20. From the information you've provided in various posts, I think the Vapor X2.9 in a 7 Fit 2 may work well for you. You said your current 7EE Vapors fit well, but are a little shallow near the 4th and 5th eyelet. Well, Fit 2 is supposed to be a similar width to a Vapor EE or Supreme D, with a depth more like the Supreme D (which is a bit deeper than a Vapor EE). So, on paper a 7 Fit 2 would be better for you. The CCM skates sizing was realigned around 2017 to fit the same as Bauer lengthwise. If you're a 7 Bauer, then you're more than likely a 7 in a CCM made after 2017. In the D/EE CCM sizing, the Jetspeed was a narrow skate and would be closer to a D Vapor than a EE. So, a 7.5D Jetspeed FT485 would be a width too narrow and a half size too long if your EE Vapors fit well besides the depth. They may not feel like they're too long because a skate that's too narrow will compress and elongate your foot. So, if you wanted to try the Jetspeed FT485, you'd likely be better off with a 7EE in that skate and not a 7.5EE. It's true that the scanner is just a starting point, but the fact that you were 7 Fit 1 and then 6.5 Fit 1 and you currently wear a 7 makes it likely that a 7.5 is too long. It's generally not a good idea to go longer to deal with width or depth issues. The good news is, the Vapor X2.9 size 7 Fit 2 you already have may really work well for you. If they don't, then trying a 7EE Jetspeed FT485 or a 6.5R True TF7/TF9 would likely be the next best options in my opinion. A 7.5 in Bauer or CCM or a 7 in True would likely be too long after baking and break in (they might feel like the right length before that, especially if they're too narrow).
  21. No, you not liking the graphics of the Trues or the Tacks doesn't bother me; I just think fit should always be the priority when it comes to equipment. If two things fit equally well then you might as well pick the gear that you feel looks better. I'd just rather be in a pair of skates that fits really well, but don't look great than in something that is very aesthetically pleasing, but isn't that comfortable. If you can find something that you feel looks great and is comfortable for you; great. I was only pointing out the option of taking off graphics with a bit of acetone and elbow grease because I saw people in other threads do it. I haven't bothered removing graphics myself. Don't get me wrong, I'm not opposed to making choices based on aesthetics - I've gone out of my way to buy socks, shells and gloves that match adult rec hockey uniforms. That's totally unnecessary, but I do like matching when I can. There are plenty of players who play better than me with mismatched socks, pants and gloves that don't match their jerseys at all. Everyone is free to make their own choice. I like to look good as much as the next guy and try to get things that look good, but prioritize fit, comfort and performance; great aesthetics is a nice bonus though. The True 30 day guarantee was supposed to end on December 31, 2021, but Ice Warehouse announced through a FB post that True chose to extend it. I guess the HM employee didn't get the memo yet. I do think the True skates are a good value, but I don't want to seem like I'm hell bent on pushing you into them. I don't work for them or get any kick backs. If the Bauer or CCM skates work better for you, definitely get those. It's great that Pure is allowing you to sharpen, bake and try the Vapors. You might as well do that. I hope they work well for you.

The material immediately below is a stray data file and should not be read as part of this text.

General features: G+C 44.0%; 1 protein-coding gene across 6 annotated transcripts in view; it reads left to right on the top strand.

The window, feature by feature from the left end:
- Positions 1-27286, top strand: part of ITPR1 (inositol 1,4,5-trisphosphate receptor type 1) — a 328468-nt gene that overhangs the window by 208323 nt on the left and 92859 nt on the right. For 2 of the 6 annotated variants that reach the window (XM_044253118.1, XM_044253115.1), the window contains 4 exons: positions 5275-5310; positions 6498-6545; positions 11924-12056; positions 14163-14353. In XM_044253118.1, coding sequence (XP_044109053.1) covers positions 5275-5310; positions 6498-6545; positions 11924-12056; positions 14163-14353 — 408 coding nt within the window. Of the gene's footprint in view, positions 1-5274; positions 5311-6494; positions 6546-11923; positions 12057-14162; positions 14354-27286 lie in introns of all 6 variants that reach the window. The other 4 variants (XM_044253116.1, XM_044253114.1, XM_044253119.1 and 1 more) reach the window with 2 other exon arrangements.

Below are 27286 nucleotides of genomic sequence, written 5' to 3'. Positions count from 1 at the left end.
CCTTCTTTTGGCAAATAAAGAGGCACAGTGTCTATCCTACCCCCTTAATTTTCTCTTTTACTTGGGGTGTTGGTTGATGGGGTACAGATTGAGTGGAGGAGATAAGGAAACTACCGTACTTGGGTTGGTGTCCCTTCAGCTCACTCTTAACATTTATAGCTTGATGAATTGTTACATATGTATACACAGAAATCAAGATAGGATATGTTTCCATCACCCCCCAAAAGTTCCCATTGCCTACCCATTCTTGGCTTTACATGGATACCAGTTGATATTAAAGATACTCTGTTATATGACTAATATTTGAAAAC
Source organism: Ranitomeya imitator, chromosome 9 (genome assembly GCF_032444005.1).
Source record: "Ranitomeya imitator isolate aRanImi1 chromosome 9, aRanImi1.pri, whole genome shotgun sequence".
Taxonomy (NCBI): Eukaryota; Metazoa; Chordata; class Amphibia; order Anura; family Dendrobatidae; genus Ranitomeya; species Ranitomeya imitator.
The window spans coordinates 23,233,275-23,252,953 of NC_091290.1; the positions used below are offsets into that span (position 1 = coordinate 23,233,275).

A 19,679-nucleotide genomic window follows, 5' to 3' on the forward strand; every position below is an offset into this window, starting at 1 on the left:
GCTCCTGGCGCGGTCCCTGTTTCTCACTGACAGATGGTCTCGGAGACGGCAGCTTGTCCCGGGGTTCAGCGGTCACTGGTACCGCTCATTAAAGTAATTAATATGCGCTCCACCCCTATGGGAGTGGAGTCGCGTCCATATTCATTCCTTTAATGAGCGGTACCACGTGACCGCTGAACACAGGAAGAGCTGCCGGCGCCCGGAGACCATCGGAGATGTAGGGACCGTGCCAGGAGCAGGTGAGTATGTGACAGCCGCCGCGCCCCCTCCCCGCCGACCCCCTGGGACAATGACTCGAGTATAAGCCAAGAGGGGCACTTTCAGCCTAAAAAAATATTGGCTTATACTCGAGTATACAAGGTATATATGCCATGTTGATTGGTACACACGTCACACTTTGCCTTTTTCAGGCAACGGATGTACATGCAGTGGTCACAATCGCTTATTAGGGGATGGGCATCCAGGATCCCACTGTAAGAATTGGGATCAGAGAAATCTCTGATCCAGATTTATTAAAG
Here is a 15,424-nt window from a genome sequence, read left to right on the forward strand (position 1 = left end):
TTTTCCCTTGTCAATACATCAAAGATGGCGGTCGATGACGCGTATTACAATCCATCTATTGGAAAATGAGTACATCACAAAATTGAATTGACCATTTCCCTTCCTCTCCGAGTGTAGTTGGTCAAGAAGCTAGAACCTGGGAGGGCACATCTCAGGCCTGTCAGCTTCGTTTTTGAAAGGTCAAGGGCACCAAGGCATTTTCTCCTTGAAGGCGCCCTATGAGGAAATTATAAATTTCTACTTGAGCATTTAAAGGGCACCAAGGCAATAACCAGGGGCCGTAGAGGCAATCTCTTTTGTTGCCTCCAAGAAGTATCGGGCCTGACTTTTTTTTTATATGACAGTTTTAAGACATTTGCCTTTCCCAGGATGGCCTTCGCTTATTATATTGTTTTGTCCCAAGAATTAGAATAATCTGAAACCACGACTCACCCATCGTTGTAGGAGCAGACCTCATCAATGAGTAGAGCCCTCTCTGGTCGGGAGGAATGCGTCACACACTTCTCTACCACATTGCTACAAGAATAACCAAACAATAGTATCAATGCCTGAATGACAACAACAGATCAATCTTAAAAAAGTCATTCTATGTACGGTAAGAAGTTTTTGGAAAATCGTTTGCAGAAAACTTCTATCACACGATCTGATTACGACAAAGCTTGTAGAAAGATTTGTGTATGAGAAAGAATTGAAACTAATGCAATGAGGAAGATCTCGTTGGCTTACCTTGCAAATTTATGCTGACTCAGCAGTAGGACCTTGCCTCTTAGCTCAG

22. With the TF7, it's not surprising you had hotspots without baking them. For most people, in the right size that's how they'll feel and your toes will be hard against the cap (more than just brushing). If your toes weren't hard against the cap and you can fit into a 7 in SuperTacks and Ribcor, you'd actually likely need a 6.5. They change a lot with baking, but if you're really hung up on the looks and can find a good fit in something more aesthetically pleasing, that's up to you. I think the associate is right that the Supreme size Fit 2 would fit very similar to the Vapor X2.9 Fit 2. The Vapor does have a different toe box and some different materials, but the last would be the same. You mentioned 7 Fit 2 though and in your original post you mentioned 7.5. Do you have a 7 or 7.5 Vapor? If you'd be a 7 lengthwise in the CCMs and wanted to try a 7 Fit 2 in Supreme, you'd likely also need a 7 Fit 2 in Vapor and not 7.5. Maybe you should've also tried on a CCM FT475 in a 7D. It may seem illogical to go smaller if you're already getting hot spots, but if you're in boots that are a half size too long then the widest part of the boot may not line up with the widest part of your foot. Dropping down a half size could possibly help - it may not, but it could be worth trying. Personally, I would go for the best fit (and you can't really judge that until after baking, especially with the Trues) rather than focusing on aesthetics. Some things like colour accents can be removed with a little acetone (there are threads here of people doing that with both CCM and True skates - basically blacking them out). Here's one example of the Tacks (and you could use a fabric pen on the other parts) and if you keep going in the thread there are also links to pictures of the FT1 with the graphics removed: You can see a TF9 ice to inline conversion in this thread where the blue graphics were stripped off:
  23. No problem. For most people they won't feel comfortable before baking them and the right size will feel way too small before a bake. So, I wouldn't judge them based on their unbaked fit alone.
  24. Icewarehouse has both the TF7 and TF9 in stock in 7R, honors the 30 day satisfaction guarantee and offers free return shipping. I believe they're also based in California and your location is listed as SoCal, so shipping should be relatively quick if you wanted to give them a try.
  25. It's not surprising that you have more room in a Bauer Vapor Fit 2 than a CCM Jetspeed 7.5D. Bauer's Fit 2 is more like an old Supreme D or Vapor EE. You'd also have more room if you were in a CCM Jetspeed EE or a Regular in the new fit system. Both D Jetspeeds and D Vapors are narrow skates, the Fit 2 in Bauer and Regular in CCM is more of an average fit. If you're going to a store to get the Vapors baked anyways, see if they have a 7.5EE or 7.5 Regular Jetspeed for you to try on while you're there - that's a more appropriate sizing comparison vs. Bauer Fit 2. Trying on a 7R (they generally fit at least a half size longer than Bauer/CCM after baking) True TF7 and/or TF9 may be a good idea as well (especially if they'll heat them up for you) - True also recently extended their 30 day satisfaction guarantee that was supposed to end Dec 31...so you could always bake, sharpen and test one of the True models at no risk for 30 days. While it's good that you don't feel any pain the the Vapors, they'll be wider everywhere than a D Jetspeed. Just make sure that there's not a lot of extra negative space and you still have good heel lock. I'd try to figure that out before you bake them as they may not let you return the Vapors after they're baked.